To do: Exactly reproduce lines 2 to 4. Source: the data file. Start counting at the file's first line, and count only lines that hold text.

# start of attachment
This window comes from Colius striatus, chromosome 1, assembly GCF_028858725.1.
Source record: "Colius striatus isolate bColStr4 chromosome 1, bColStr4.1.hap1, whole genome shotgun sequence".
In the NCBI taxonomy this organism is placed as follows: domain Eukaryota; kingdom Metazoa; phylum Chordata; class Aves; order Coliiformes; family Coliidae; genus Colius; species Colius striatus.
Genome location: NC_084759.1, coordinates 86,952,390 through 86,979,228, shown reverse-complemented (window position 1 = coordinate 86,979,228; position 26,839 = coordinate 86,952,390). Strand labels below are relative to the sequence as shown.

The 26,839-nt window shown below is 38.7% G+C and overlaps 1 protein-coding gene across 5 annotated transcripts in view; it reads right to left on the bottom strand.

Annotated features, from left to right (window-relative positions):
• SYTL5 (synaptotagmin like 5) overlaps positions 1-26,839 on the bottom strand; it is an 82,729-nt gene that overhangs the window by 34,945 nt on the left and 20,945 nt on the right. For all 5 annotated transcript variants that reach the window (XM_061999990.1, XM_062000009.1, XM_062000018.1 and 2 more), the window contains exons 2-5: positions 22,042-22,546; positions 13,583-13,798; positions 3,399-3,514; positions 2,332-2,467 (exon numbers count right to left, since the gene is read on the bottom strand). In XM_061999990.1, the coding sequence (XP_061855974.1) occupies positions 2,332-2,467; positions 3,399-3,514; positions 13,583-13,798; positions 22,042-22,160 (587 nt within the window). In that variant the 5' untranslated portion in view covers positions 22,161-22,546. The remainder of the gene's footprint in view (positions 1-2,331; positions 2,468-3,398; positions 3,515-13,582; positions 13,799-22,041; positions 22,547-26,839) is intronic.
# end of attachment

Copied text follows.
Source record: "Colius striatus isolate bColStr4 chromosome 1, bColStr4.1.hap1, whole genome shotgun sequence".
In the NCBI taxonomy this organism is placed as follows: domain Eukaryota; kingdom Metazoa; phylum Chordata; class Aves; order Coliiformes; family Coliidae; genus Colius; species Colius striatus.
Genome location: NC_084759.1, coordinates 86,952,390 through 86,979,228, shown reverse-complemented (window position 1 = coordinate 86,979,228; position 26,839 = coordinate 86,952,390). Strand labels below are relative to the sequence as shown.